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Five signs of a talented broker

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Selling a business profitably demands precision, talent, and more than a little prescience. A botched sale can lead you to the wrong seller, misconstrue the all-important financials that guide you, and create a sub-optimal exit strategy that ultimately costs you money. 

A gifted adviser is a strategic one, and formulating the right strategy is an art as accomplished as any other. To find the right skill, you must look beyond impressive advertising jargon to find real, functional talent.

Choose the right industry expertise

A sold business is a marketed one. You wouldn’t choose an internet marketing specialist to handle your branding, and you need to choose a specialist to handle your small business. 


Your broker must be positioned to guide you to the right fit, and to achieve that, they must have the connections and experience to refine your exit strategy. That requires a long history of connections, so successful brokers have a niche. 

Some focus on business size alone, while other boutique offerings cover deep industry knowledge. 

Make sure you connect with your broker

 
Your business sale is a process, not a destination, and can take months to complete. Building and carrying out an exit is an intimate and complex process, so you need to get along with your broker. 

Use your one-on-one meetings to determine whether your personalities match well enough to support an in-depth relationship. 

Understand your broker’s fee structure

 
Most business brokers charge about 10% of the selling price, but they often levy upfront fees to cover valuations and marketing costs, too. If you need a fuller range of consulting services, they may charge an hourly rate. 

Add attorney fees if your deal is a complex one and transfer fees if your business is a franchise. Not all rates are cast in stone, so don’t be afraid to negotiate.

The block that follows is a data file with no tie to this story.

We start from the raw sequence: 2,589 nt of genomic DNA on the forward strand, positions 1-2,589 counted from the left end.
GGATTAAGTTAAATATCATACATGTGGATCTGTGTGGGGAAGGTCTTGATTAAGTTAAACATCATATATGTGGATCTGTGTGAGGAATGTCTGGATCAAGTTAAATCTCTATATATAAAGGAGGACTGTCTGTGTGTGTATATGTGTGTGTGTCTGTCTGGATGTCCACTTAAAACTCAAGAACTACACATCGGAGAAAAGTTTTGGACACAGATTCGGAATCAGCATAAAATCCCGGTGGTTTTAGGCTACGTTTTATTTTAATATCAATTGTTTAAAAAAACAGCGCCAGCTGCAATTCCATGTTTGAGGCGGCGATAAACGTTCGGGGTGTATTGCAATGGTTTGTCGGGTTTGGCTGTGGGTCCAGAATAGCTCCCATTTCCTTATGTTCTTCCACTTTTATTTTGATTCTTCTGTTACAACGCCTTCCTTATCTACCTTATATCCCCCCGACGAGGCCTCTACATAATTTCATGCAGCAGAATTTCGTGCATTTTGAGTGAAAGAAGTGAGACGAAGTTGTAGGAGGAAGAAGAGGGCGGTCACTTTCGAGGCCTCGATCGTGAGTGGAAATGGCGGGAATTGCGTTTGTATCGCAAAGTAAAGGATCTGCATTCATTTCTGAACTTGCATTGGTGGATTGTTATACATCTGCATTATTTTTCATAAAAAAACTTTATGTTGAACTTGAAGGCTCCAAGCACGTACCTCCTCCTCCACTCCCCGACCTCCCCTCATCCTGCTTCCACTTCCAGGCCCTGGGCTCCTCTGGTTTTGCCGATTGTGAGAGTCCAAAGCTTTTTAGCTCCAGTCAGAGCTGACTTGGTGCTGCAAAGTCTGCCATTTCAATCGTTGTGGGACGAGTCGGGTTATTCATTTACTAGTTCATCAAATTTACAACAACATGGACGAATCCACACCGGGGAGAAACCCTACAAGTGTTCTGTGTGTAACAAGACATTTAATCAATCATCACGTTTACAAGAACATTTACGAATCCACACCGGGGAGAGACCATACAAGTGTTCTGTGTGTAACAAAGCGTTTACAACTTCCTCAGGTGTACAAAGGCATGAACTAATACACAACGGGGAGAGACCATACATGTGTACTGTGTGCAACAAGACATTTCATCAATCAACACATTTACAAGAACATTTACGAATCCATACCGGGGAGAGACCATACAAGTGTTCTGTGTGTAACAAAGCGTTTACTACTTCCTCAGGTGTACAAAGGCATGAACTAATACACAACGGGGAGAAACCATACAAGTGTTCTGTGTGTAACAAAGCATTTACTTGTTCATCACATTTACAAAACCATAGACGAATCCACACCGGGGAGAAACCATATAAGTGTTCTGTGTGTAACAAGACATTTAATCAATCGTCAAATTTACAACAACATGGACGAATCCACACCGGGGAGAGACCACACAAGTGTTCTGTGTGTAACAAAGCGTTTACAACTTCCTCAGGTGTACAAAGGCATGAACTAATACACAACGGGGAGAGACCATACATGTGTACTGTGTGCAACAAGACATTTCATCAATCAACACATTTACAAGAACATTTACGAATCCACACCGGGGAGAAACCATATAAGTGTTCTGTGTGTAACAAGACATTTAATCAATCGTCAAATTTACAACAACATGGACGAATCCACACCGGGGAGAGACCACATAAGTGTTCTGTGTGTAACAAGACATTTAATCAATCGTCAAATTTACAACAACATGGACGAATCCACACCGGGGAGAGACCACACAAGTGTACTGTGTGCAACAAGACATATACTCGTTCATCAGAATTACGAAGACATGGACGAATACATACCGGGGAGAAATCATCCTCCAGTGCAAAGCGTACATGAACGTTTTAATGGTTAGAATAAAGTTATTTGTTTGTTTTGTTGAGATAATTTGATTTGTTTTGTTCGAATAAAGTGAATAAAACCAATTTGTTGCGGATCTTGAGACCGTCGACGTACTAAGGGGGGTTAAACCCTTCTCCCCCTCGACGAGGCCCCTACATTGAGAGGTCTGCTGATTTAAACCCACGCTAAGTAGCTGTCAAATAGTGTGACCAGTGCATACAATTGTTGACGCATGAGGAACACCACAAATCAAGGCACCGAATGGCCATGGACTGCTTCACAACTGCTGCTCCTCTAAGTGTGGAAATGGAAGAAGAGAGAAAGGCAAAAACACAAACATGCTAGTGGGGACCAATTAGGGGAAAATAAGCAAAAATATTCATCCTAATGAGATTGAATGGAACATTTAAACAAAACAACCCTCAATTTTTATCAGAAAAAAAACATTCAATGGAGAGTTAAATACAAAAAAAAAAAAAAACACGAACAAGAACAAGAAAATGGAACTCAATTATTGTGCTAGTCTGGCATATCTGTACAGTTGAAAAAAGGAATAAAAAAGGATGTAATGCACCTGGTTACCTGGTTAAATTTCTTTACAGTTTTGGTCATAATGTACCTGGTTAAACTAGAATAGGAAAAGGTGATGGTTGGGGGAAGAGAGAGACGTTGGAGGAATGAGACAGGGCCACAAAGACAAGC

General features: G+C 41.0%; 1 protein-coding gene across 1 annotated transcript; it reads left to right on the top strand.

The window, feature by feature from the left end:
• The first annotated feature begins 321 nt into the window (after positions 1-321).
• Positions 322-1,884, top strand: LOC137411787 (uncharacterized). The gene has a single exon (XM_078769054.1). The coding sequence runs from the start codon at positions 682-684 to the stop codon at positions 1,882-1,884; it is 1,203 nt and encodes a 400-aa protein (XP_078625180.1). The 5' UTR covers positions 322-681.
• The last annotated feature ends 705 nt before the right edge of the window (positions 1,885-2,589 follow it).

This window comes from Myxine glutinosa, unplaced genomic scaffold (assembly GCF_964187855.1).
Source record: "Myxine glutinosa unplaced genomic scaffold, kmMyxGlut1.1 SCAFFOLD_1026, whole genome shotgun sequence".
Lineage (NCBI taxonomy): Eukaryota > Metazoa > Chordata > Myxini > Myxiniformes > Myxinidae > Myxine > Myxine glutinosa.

Get testimonials and history

 
Your broker’s last four deals give you a wealth of information to inform your choice. Testimonials can give you an objective picture of a transfer agent’s work ethic and skill. You’ll also want to check if they’ve ever been sued by a listing client and whether they carry professional liability insurance. 


When you sign your broker agreement, you give your agent the exclusive right to handle your sale, so due diligence can protect you from financial harm. 

Agree on your timetable and fee structure in advance

 
The expenses involved in selling a business aren’t always straightforward. You will need to work with your broker to: 


• Ascertain whether your business can function well without you. If it can’t, your sales price might drag your goals through the mud.

• Calculate if you can afford to exit, considering your post-retirement withdrawal rates, expenditure, and annual distributions.

• Work out if your business needs to grow to increase cash flow and investments so that it can fetch a higher sale price.

• Arrive at the most practical fee structure for your unique circumstances.

• Create a meaningful projection of your outcome, with a reasonable prediction of how long it will take to complete a sale.


It’s important to agree on a time table and fee structure before you sign the paperwork. You can’t push for a better deal after you’ve completed the buy-sell agreement, so establish a strong negotiating position in advance. 

A business sale is one of the most important transactions of your life, and it requires a dedicated, connected adviser who is, above all, gifted at what he or she does. 


Crafting an exit demands the artistic temperament of a marketer and the strategic skill of an investor. You need to find a business broker that can do this for the sale of your business! 


By Jo Thornley, Head of Brand and Partnerships at Dynamis. Joining in 2005 to co-ordinate PR and communications and produce editorial across all business brands. She earned her spurs managing the communications strategy and now creates and develops partnerships between BusinessesForSale.com, FranchiseSales.com and PropertySales.com and likeminded companies.